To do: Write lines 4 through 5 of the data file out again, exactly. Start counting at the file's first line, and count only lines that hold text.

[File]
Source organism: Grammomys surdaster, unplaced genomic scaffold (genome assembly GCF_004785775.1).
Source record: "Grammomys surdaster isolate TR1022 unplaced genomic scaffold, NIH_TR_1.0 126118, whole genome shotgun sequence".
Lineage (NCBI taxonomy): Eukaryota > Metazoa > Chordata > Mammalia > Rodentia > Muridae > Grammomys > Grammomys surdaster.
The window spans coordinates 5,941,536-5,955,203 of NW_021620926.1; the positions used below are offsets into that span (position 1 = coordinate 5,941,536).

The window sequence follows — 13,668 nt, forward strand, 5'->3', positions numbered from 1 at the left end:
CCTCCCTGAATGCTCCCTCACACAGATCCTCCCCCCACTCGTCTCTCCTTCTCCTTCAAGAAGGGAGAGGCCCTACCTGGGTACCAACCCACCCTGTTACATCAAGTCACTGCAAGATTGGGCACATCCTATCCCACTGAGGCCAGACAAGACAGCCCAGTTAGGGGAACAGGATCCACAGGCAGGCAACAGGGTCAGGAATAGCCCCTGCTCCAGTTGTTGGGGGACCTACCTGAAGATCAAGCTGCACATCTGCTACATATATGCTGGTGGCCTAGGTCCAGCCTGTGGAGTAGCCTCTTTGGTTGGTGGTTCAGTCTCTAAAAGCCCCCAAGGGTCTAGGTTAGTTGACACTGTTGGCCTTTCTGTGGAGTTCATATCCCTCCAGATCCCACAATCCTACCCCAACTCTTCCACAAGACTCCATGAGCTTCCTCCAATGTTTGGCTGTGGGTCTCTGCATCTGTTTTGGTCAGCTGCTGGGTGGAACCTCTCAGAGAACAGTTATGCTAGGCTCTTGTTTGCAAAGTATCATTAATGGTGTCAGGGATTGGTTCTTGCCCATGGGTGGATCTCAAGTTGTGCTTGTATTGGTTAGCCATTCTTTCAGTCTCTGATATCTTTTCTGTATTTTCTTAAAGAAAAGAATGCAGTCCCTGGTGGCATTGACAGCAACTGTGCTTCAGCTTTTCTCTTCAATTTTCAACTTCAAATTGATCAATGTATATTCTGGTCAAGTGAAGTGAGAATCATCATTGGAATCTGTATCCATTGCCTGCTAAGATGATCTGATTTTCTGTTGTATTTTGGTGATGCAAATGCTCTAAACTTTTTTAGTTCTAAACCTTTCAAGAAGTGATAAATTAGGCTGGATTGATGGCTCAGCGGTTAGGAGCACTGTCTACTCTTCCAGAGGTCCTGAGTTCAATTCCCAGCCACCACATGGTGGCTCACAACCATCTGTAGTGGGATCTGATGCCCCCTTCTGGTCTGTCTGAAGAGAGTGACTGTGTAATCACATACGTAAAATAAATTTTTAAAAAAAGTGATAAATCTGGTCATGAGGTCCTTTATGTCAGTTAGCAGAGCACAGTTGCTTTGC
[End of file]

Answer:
The window spans coordinates 5,941,536-5,955,203 of NW_021620926.1; the positions used below are offsets into that span (position 1 = coordinate 5,941,536).

The window sequence follows — 13,668 nt, forward strand, 5'->3', positions numbered from 1 at the left end: